Here's what China's Yutu rover is doing on the Moon

This weekend, the China National Space Administration (国家航天局, or CNSA) landed its Chang'e-3 lander on the Moon, deploying the Yutu rover on a 3-month mission to explore the dark lava plains of Bay of Rainbows, northeast of Mare Imbrium. It will also leave a powerful telescope behind, to watch the stars.

Here's the region where Yutu has landed, in a screenshot from LunarMap HD (click to embiggen). Bay of Rainbows is called by its Latin name Sinus Iridum in most lunar maps.

Here's what China's Yutu rover is doing on the Moon

Yutu, similar to rovers like Curiosity on Mars, is the first robotic observer to be deployed on the Moon in roughly 3 decades — and it's a first for China, which has now taken the next step on its path into the Space Age. CNSA will be sharing all the data it gathers with scientists in other nations. This is truly a time to put aside national interests, and celebrate the international achievements of scientists and explorers working together to make new discoveries in space.

Here's what China's Yutu rover is doing on the Moon

Here you can see the rover being lowered to the lunar regolith via the "transfer" mechanism, AKA the super awesome Chang'e lander's elevator.

Here's what China's Yutu rover is doing on the Moon

Then Yutu rolled down the ramp, and finally rolled onto the lunar surface, with all six wheels taking the vehicle forward and into humanity's first rover adventure on our satellite since the mid-twentieth century. (Gifs via Planetary Society)

There's a very futuristic reason to explore the Bay of Rainbows, aside from the fact that it's a famous feature of dark patches on the Moon visible from Earth. It's a region of ancient lava flows, from a time when the Moon was full of active volcanoes. Many of these lava flows have left long, deep tunnels beneath the surface of the Moon — just as lava leaves tunnels behind on Earth, too. These lava tunnels are predicted to be regions where humans might start building Moon colonies, because being underground is a good way shield lunar inhabitants from the radiation bombarding the Moon's surface from space.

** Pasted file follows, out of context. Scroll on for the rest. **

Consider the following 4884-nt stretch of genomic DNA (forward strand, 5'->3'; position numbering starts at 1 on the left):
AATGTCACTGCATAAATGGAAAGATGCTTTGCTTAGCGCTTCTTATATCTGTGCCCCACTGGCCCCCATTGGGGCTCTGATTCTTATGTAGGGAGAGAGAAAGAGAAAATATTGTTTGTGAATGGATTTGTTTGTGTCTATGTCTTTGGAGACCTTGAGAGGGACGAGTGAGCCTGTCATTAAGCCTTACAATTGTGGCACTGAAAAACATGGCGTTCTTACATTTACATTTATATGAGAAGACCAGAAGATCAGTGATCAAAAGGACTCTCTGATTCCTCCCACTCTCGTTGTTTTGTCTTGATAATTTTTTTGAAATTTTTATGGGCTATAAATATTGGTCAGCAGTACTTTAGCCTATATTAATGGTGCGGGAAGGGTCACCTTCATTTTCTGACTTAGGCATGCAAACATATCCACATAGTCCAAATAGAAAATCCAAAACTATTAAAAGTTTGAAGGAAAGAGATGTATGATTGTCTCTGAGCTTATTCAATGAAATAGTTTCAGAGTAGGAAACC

Ouyang Ziyuan, one of the chief scientists on the Chang'e-3 mission, said in an interview:

The Chang'e 3 mission will achieve three "firsts". Number one: space observation from the moon. This is the dream of many astronomers because atmosphere, wind, snow and pollution don't obstruct visibility as they do on earth. The result is also better because of the longer periods of uninterrupted observation from the moon due to it orbiting the earth. One day of observation on the moon is equivalent to 14 days on earth. Number two: we have an ultraviolet camera on the lander to monitor the earth. This camera is different from the one used by America's Apollo 16. Ours can see the formation of the earth's plasmasphere and its density change. It's better than a satellite, which can only record data section by section as it orbits around the earth. On the moon it can observe half of earth at a time without moving. This is something people have always wanted to do. Number three: we will be the first to learn the structure and layers of the moon 100 meters below its surface with radars installed at the bottom of the rover. As the rover drives on the lunar surface, it will be as it can cut and see what's 100 meters below. These three highlights are what no other countries have done so far.

Yutu will spend three months (about 3 lunar days) exploring a 3-km region, and it has the ability to see 100 meters underground with ground-penetrating radar. This will help scientists understand the structure of the lunar regolith and possibly find lava tunnels that might be good settlement areas. It also has a spectrometer to analyze the chemical composition of the regolith and rocks. Yutu will also be sending high-definition images, including panoramas, back to Earth.

The Chang'e lander has its own, one-year, mission. It has powerful, HD science cameras that can send at a rate of one image per second. Though the lander can't move, it will deploy a powerful telescope which will remain on the Moon, and can see much farther than Earth-based telescopes because there is no atmospheric distortion.

Yutu means Jade Rabbit in Chinese. We can't say how excited we are to see Jade Rabbit hopping across the lunar landscape, taking humanity one step closer to building homes on another world.

Thanks to Jesse B. for the screenshots and research!